"I could not really see it. There was lots of police but I do not think it was going to attack anyone."
 
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#23
'Rampaging' ostrich killed on M56
http://news.bbc.co.uk/2/hi/uk_news/engl ... 315504.stm

Ostriches can reach running speeds of up to 45mph
One of two ostriches that went on the rampage after escaping from a farm in Cheshire has been killed on a motorway.

The 4ft (1.2m) tall birds, described as aggressive, went on the run in Helsby, near Frodsham, after getting free.

One of the pair died when it strayed on to the M56 and was struck by a lorry. The driver, from Wrexham, was not injured but the vehicle was damaged.

Officers recaptured the other ostrich in a field just after 1430 BST and it has been returned to its owner.

A spokesman for Cheshire Police said: "The RSPCA, the owner of the ostrich, and police patrols contained the second ostrich."

Ostriches are the largest living species of bird and cannot fly, but are able to run at speeds of up to 45 mph.
 
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#24
Zoo visitors stay indoors as curious gibbons go walkabout
http://www.irishtimes.com/newspaper/ire ... 87876.html

EOIN BURKE-KENNEDY

Tue, Aug 03, 2010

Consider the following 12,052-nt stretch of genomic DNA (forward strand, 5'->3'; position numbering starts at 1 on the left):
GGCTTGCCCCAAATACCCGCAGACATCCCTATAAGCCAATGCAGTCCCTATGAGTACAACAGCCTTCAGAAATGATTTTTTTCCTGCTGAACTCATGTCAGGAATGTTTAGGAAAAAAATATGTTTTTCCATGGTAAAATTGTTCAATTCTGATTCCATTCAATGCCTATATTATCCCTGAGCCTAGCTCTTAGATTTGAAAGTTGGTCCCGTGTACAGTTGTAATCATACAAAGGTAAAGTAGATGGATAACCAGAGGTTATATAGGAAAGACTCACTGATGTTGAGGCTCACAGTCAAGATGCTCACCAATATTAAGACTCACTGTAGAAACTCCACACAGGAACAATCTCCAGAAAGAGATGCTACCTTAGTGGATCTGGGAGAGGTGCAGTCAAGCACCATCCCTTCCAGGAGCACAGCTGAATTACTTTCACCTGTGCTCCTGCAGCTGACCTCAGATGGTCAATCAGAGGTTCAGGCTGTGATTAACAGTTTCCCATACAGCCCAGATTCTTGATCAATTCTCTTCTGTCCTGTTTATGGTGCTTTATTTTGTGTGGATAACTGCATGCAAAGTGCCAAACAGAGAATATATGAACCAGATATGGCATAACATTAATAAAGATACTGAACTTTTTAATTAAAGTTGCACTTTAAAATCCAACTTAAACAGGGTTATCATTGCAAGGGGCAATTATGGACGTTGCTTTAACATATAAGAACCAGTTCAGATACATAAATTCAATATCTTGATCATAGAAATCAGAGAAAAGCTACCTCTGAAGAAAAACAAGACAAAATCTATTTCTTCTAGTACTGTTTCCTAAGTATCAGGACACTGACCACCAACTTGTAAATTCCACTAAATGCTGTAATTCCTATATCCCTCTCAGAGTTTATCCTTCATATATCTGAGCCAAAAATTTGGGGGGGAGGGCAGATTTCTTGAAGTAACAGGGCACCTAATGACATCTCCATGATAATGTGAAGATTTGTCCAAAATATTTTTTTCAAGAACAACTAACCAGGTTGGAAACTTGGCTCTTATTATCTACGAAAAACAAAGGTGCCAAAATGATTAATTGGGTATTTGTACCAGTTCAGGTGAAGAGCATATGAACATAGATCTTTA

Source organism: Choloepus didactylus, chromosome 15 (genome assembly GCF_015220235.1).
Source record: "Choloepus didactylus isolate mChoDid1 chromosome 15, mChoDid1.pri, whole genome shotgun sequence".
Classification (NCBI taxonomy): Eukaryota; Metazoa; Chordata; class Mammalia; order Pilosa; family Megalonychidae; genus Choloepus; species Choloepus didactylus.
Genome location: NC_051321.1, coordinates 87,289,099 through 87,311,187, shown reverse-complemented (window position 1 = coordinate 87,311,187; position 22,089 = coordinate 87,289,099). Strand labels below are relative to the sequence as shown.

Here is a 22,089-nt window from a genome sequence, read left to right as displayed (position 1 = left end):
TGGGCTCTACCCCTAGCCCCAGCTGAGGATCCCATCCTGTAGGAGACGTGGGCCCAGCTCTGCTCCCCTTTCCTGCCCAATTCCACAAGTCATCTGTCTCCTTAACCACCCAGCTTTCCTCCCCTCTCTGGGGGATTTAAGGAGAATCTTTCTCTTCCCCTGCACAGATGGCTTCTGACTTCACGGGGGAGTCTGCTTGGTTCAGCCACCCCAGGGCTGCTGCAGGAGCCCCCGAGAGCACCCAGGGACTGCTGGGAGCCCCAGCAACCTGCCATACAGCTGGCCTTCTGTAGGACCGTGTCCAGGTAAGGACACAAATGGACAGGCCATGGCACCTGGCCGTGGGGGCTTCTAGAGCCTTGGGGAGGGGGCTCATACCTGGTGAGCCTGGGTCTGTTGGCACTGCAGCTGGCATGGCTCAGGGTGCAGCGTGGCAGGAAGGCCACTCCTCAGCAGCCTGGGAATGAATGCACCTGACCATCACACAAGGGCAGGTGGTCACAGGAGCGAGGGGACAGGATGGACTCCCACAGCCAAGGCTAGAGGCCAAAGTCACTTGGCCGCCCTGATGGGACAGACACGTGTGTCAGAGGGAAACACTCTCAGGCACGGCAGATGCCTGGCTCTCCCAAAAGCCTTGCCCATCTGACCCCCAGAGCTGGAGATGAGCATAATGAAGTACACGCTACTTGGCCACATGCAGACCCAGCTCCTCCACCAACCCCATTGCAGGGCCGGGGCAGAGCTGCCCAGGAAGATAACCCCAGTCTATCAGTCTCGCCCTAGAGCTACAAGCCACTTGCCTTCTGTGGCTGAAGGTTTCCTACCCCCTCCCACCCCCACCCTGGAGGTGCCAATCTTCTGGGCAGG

THERE WAS something of a role reversal at Dublin Zoo yesterday when some 200 visitors found themselves locked into the venue’s main restaurant after a pair of gibbons escaped from their enclosure and went on a short walkabout.

The siamang gibbons, Sasak and her baby son Gizmo, temporarily left their island habitat on the zoo’s main lake at about 10am yesterday.

Carrying her three-year-old infant, Sasak is thought to have swung from the island on to a low-hanging branch on the shore, in an apparent bid to sample life on the mainland.

While the primates posed little threat to their human cousins, zoo authorities took the precaution of locking down the complex while the gibbons remained at large.

Dozens of bewildered visitors were ushered into nearby buildings or directed to stay in the zoo’s main Meerkat restaurant while keepers attempted to cajole the runaways back home.

A Dublin Zoo spokesman said: “At no time were the gibbons out of sight of zookeepers and the pair never left the perimeter of the zoo. The gibbons were never further than five metres from their habitat and the pair returned of their own accord within 30 minutes.

“The animals were never in any danger and of no threat to anyone else. They are both back in their habitat in the zoo unharmed and everything has returned to normal.”

Gibbons are species of tropical forest apes, and unlike monkeys with which they are often confused, lack a tail, have a more-or-less upright posture and a well-developed brain.

The black siamang variety is native to the dense rain forests of Malaysia, Thailand, and Sumatra, and is the largest of all the gibbons, growing to about one metre in height. They are extremely agile and the most accomplished of all gibbons at walking on two legs.